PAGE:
The pain is typically from the bottom of your back, the muscles in your lower legs and thighs, and the muscles around your hips.
You may also feel pain in your butt or in your lower back. This pain can be felt under your hips or thighs.
The pain will get worse when you rest or change positions. It can be severe enough to cause you to stop exercising and rest.
Pain after exercise
The pain may be felt in your lower back, hip, and butt. It can be severe and last for a few hours or days.
The pain may be felt after you work out, but it may not be related to your workout. For example, the pain may be caused by an injury.
You may also feel pain after you stretch or strengthen muscles.
What can help?
The most common causes of hip pain are:
- Muscle strain
- Tightness in the muscles
- Herniated disk
- Bone spurs
- Bone fractures
- Joint replacement
- Rheumatoid arthritis
- Hip dysplasia
The pain may be mild or severe, but it’s important to find out what is causing the pain.
If you’re having trouble breathing or experiencing dizziness, see your doctor. Your doctor may recommend:
- Nerve pain
How is it treated?
Your doctor will do a physical exam and ask about your symptoms. Then they may order tests, such as:
- MRI scans
- CT scans
Your doctor will also check your muscle strength and flexibility.
Depending on your symptoms, the doctor may recommend:
- Rest and ice. If you’re having trouble breathing, you may want to rest for a few hours. After resting, you can use an ice pack to help the pressure on the back and side of your hip.
- Physical therapy. Your doctor may recommend exercises that help strengthen and stretch your muscles.
Your doctor may also prescribe you pain relievers, such as:
- Over-the-counter (OTC) pain relievers. These include acetaminophen (Tylenol) and nonsteroidal anti-inflammatory drugs (NSAIDs), such as ibuprofen (Advil).
- Steroid injections. Steroids may help reduce inflammation and pain. They can be given in the area where the pain is located.
What you can expect?
There is no typical pain cycle. Pain can last for several hours to several days. You may feel pain anywhere in your body.
After a workout, you may feel some pain, often in the lower back and buttocks. You may also feel pain in your lower legs, hips, and buttocks.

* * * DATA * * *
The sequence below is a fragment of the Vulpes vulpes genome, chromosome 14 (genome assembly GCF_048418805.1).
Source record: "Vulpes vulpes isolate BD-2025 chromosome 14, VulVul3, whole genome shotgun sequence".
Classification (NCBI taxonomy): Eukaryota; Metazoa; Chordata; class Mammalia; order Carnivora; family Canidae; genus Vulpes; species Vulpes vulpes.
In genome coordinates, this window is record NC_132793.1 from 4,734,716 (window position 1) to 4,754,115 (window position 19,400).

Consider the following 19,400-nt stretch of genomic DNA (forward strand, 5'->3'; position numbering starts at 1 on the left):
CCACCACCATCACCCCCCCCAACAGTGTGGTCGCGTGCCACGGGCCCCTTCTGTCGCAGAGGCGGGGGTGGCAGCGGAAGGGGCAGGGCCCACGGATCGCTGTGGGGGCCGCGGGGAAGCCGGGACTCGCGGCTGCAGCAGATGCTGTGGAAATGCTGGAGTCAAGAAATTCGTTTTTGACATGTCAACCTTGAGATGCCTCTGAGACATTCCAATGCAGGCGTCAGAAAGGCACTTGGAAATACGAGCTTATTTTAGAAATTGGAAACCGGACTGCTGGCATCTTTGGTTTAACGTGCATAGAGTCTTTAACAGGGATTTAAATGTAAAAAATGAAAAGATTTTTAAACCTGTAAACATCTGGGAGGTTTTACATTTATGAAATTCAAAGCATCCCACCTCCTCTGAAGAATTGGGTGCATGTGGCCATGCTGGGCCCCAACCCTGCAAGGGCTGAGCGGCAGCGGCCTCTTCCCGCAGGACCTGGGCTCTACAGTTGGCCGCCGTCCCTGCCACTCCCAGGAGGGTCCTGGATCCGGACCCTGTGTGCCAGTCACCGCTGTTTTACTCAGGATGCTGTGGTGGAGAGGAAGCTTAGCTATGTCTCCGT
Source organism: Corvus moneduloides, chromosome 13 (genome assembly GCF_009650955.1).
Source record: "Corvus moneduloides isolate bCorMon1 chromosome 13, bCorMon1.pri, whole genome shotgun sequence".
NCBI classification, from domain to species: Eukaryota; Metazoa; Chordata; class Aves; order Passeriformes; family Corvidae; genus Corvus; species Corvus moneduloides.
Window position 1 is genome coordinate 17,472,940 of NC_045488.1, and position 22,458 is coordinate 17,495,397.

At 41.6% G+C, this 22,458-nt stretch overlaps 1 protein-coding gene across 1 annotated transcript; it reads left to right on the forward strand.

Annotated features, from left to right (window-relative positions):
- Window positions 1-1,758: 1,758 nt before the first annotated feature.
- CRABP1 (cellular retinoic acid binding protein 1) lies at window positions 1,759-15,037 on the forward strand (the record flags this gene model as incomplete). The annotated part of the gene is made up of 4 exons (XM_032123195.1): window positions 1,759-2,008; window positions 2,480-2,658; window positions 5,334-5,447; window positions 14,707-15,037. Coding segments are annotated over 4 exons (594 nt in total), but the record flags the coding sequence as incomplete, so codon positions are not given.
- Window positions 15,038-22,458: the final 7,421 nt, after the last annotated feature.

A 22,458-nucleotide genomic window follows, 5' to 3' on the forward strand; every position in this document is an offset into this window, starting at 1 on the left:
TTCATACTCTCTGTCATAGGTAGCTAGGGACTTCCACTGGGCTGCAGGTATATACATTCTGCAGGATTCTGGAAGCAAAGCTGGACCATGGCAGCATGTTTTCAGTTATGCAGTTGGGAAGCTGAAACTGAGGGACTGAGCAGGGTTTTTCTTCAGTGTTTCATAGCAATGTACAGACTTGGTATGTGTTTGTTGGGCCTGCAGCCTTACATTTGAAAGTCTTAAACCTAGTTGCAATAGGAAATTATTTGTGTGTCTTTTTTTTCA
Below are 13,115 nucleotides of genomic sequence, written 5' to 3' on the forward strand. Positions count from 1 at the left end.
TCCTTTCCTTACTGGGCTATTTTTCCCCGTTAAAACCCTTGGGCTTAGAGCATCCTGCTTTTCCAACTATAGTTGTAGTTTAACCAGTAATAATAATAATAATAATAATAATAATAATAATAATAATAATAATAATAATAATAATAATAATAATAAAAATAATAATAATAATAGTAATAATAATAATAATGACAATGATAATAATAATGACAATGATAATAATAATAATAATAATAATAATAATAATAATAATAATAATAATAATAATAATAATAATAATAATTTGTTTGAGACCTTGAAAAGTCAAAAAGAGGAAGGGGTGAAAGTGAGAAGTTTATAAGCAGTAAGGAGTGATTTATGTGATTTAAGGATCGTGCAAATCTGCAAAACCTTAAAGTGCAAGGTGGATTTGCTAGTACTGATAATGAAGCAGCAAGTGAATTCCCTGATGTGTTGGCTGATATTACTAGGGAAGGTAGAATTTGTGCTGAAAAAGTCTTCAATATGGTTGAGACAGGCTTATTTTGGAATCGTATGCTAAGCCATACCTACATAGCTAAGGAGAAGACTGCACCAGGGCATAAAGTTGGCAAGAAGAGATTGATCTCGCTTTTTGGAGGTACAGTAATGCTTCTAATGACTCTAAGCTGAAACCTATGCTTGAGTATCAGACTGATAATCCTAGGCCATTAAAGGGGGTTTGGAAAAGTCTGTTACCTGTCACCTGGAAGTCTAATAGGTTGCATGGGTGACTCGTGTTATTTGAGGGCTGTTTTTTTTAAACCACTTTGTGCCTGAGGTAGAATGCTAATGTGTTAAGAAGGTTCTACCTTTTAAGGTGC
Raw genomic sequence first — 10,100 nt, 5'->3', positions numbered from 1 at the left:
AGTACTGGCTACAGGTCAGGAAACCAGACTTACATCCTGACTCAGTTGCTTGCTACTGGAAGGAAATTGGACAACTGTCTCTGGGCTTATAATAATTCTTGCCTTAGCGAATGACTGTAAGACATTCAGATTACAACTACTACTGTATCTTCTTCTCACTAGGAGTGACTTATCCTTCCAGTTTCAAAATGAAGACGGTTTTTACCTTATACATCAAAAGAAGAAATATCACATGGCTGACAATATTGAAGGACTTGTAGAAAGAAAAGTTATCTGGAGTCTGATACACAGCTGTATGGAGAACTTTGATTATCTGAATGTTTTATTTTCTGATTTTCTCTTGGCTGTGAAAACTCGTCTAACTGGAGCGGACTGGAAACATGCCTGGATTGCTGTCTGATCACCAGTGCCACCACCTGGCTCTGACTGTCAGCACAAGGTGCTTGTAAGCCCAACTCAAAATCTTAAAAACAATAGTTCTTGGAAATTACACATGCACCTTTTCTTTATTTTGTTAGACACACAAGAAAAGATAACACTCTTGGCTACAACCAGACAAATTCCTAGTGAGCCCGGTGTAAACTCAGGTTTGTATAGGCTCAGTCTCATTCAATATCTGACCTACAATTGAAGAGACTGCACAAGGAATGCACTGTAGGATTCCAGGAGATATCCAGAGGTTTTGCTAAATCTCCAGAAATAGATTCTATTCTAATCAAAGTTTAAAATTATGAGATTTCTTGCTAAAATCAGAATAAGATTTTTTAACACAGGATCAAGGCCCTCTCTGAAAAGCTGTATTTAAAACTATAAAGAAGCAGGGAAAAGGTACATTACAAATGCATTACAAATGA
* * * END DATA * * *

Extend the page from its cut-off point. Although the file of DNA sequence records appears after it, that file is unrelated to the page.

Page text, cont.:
Exercises for hip pain
The following exercises can help strengthen the muscles and help reduce hip pain.
To do each of these exercises:
- Start on your hands and knees, with your back pressed into the floor.
- Slowly lift one leg above your head.
- Hold for 5 seconds.
- Slowly lower the leg.
- Repeat with the other leg.
1. Start with your feet raised, and then slowly lower your legs as far as you can.
2. Do 2 sets of 10 reps.
3. Repeat with the other leg.
1. Stand with your feet shoulder-width apart.
2. Bend your left knee and place your right foot on a step.
3. Hold for 5 seconds.
4. Return to the starting position.
5. Do 2 sets of 10 reps.
1. Begin with your feet together and your arms stretched out to the side.
2. Slowly lower your arms to the floor.
3. Do 2 sets of 10 reps.
1. Sit on the floor with your legs stretched out in front.
2. Straighten your legs so your feet are at 90 degrees.
3. Slowly raise your legs 6 inches off the floor.
4. Repeat 10 times.
What Are the Symptoms of Menopause?
What is menopause?
Menopause is the point in a woman’s life when her menstrual cycle stops.
Menopause can be either natural or caused by surgical menopause.
Symptoms of menopause include:
- Hot flashes. These are the most common symptom and typically happen in the late 40s or early 50s. They may be the most bothersome, though.
- Night sweats. This symptom may be more common in late menopause.
- Vaginal dryness. This happens when the vagina doesn’t produce enough estrogen.
- Mood changes. These can include depression, irritability, and anxiety.
- Loss of interest in sex.
- Weight gain.
These symptoms can be uncomfortable and may lead to isolation. If your symptoms are bothersome, talk to your doctor. They may refer you to a fertility specialist.
What are the risk factors for menopause?
Certain factors increase your risk of menopause.
Factors that increase a woman’s risk of menopause include:
- Age. The average age of menopause is 51.
- Race. You’re more likely to go through menopause earlier if you’re white.
- Family history. If your mother or father had menopause, you’re more likely to go through it too.
- Hormonal birth control. If you’re on birth control pills, you’re more likely to have a natural menopause.
- Hormone therapy. If you’re on long-term hormone therapy, your risk of going through menopause earlier is higher.
- Other conditions. If you have polycystic ovary syndrome (PCOS), you’re more likely to go through menopause earlier.
If you have more than one risk factor, talk to your doctor. They may refer you to a fertility specialist.
How does menopause affect the body?
During menopause, your body changes. These changes can cause symptoms.
Menopause may cause:
- Hot flashes
- Night sweats
- Vaginal dryness
- Mood changes
- Loss of interest in sex
- Weight gain
If you have any of these symptoms, talk to your doctor.
What’s the outlook?
Pain after exercise can be caused by muscle strains, tightness, or bone spurs. Your pain may be mild, moderate, or severe.
The best way to treat the pain is to rest, ice, and take medications to relieve any pain or swelling.
Work with your doctor to find an exercise program that fits your needs and lifestyle. Then follow the recommended exercise program.
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